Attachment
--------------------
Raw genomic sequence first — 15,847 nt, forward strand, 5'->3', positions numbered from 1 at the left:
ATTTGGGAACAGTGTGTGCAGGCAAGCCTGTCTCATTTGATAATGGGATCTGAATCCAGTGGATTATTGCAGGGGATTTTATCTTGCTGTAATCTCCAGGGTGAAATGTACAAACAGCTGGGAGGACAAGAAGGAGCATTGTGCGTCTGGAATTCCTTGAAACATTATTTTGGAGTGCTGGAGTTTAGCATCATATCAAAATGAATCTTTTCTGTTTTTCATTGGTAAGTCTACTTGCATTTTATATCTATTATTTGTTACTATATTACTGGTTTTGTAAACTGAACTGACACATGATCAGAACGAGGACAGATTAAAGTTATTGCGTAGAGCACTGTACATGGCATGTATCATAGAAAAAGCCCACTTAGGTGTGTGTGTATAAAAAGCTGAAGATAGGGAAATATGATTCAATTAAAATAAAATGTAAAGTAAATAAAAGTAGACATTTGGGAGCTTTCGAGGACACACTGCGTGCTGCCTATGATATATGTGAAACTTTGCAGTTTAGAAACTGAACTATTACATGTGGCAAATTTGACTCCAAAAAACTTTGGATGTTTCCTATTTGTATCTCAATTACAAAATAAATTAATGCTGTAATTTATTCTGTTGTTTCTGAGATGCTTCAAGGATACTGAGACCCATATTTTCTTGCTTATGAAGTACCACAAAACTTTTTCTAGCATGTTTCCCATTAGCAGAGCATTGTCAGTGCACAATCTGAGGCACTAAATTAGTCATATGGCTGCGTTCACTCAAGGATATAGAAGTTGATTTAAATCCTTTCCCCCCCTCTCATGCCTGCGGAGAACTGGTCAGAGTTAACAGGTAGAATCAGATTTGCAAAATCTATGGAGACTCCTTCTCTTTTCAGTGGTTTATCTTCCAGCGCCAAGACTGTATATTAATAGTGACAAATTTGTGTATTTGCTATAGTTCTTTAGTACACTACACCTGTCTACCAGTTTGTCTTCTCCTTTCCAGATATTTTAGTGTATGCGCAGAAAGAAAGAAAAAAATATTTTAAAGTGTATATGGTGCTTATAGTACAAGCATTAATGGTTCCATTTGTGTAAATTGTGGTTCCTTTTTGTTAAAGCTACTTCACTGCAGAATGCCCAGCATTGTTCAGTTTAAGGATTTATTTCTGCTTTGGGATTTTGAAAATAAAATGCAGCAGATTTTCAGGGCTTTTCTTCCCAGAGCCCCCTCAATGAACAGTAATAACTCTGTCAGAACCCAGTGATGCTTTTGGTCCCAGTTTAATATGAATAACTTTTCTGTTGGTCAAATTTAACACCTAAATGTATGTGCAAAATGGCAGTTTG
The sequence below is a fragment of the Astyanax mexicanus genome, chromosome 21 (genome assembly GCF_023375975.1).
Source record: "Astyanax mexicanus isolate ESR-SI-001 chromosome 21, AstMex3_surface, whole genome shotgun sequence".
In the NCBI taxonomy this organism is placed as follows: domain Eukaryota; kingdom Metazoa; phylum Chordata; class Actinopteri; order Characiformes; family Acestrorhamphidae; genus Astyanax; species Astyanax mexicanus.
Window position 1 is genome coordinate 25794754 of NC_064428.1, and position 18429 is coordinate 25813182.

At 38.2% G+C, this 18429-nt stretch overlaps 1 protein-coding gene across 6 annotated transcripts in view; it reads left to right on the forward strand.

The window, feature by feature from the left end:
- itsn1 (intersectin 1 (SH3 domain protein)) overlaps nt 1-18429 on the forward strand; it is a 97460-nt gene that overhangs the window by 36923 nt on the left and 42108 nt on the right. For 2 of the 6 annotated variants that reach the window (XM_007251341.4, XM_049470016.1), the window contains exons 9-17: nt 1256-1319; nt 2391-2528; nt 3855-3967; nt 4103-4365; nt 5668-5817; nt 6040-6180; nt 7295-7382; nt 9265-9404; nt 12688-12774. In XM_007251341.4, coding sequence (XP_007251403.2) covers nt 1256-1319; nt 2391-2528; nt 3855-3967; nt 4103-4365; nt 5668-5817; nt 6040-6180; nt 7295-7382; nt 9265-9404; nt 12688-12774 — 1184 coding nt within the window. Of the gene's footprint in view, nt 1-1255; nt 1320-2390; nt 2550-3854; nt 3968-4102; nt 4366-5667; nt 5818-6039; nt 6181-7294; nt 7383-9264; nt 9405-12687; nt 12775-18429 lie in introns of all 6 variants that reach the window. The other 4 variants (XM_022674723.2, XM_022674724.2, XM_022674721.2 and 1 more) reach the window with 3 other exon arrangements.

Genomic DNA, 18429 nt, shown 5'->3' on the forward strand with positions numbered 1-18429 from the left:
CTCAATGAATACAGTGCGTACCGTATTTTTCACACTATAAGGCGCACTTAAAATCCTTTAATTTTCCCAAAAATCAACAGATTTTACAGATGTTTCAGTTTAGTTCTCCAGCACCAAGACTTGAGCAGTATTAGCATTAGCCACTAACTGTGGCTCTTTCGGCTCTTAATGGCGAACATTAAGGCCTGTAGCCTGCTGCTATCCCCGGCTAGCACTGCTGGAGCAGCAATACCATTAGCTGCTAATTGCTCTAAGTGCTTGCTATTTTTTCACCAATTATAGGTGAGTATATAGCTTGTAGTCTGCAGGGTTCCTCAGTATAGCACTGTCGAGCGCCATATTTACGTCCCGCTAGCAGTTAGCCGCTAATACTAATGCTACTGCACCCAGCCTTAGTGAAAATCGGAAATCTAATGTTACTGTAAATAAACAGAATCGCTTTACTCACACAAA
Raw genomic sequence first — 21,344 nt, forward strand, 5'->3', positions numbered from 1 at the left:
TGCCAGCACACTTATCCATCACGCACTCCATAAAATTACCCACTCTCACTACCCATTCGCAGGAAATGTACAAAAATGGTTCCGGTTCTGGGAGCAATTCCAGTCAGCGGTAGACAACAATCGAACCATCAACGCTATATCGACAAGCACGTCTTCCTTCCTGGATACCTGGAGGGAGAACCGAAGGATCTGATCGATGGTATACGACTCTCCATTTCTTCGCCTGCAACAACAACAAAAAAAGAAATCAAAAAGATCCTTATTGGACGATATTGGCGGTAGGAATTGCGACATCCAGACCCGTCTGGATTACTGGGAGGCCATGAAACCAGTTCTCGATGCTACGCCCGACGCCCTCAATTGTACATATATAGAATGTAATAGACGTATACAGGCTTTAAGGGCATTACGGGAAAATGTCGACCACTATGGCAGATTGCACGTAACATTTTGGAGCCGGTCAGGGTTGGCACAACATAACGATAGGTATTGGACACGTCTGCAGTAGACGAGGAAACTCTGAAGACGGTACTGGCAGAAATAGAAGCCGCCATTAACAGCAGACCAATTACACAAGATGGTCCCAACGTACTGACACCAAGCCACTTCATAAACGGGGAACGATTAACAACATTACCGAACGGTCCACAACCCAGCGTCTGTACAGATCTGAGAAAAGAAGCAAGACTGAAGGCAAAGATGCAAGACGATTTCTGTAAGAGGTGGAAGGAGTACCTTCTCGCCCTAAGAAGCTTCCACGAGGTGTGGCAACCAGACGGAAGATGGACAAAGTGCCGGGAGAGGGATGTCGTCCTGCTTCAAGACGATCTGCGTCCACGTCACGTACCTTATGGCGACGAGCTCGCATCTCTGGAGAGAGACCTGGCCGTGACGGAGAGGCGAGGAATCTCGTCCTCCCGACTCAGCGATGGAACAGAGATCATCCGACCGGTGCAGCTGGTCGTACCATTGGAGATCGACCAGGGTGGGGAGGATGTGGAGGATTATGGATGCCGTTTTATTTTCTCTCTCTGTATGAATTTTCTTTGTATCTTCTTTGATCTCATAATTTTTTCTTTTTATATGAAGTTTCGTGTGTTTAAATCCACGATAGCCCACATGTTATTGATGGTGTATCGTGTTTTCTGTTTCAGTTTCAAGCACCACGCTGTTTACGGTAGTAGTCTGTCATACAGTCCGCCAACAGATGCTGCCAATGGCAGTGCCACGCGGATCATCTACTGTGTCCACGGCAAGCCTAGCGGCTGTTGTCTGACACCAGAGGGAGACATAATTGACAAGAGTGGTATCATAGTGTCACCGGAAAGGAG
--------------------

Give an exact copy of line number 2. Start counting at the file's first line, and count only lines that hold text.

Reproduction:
ATTTGGGAACAGTGTGTGCAGGCAAGCCTGTCTCATTTGATAATGGGATCTGAATCCAGTGGATTATTGCAGGGGATTTTATCTTGCTGTAATCTCCAGGGTGAAATGTACAAACAGCTGGGAGGACAAGAAGGAGCATTGTGCGTCTGGAATTCCTTGAAACATTATTTTGGAGTGCTGGAGTTTAGCATCATATCAAAATGAATCTTTTCTGTTTTTCATTGGTAAGTCTACTTGCATTTTATATCTATTATTTGTTACTATATTACTGGTTTTGTAAACTGAACTGACACATGATCAGAACGAGGACAGATTAAAGTTATTGCGTAGAGCACTGTACATGGCATGTATCATAGAAAAAGCCCACTTAGGTGTGTGTGTATAAAAAGCTGAAGATAGGGAAATATGATTCAATTAAAATAAAATGTAAAGTAAATAAAAGTAGACATTTGGGAGCTTTCGAGGACACACTGCGTGCTGCCTATGATATATGTGAAACTTTGCAGTTTAGAAACTGAACTATTACATGTGGCAAATTTGACTCCAAAAAACTTTGGATGTTTCCTATTTGTATCTCAATTACAAAATAAATTAATGCTGTAATTTATTCTGTTGTTTCTGAGATGCTTCAAGGATACTGAGACCCATATTTTCTTGCTTATGAAGTACCACAAAACTTTTTCTAGCATGTTTCCCATTAGCAGAGCATTGTCAGTGCACAATCTGAGGCACTAAATTAGTCATATGGCTGCGTTCACTCAAGGATATAGAAGTTGATTTAAATCCTTTCCCCCCCTCTCATGCCTGCGGAGAACTGGTCAGAGTTAACAGGTAGAATCAGATTTGCAAAATCTATGGAGACTCCTTCTCTTTTCAGTGGTTTATCTTCCAGCGCCAAGACTGTATATTAATAGTGACAAATTTGTGTATTTGCTATAGTTCTTTAGTACACTACACCTGTCTACCAGTTTGTCTTCTCCTTTCCAGATATTTTAGTGTATGCGCAGAAAGAAAGAAAAAAATATTTTAAAGTGTATATGGTGCTTATAGTACAAGCATTAATGGTTCCATTTGTGTAAATTGTGGTTCCTTTTTGTTAAAGCTACTTCACTGCAGAATGCCCAGCATTGTTCAGTTTAAGGATTTATTTCTGCTTTGGGATTTTGAAAATAAAATGCAGCAGATTTTCAGGGCTTTTCTTCCCAGAGCCCCCTCAATGAACAGTAATAACTCTGTCAGAACCCAGTGATGCTTTTGGTCCCAGTTTAATATGAATAACTTTTCTGTTGGTCAAATTTAACACCTAAATGTATGTGCAAAATGGCAGTTTG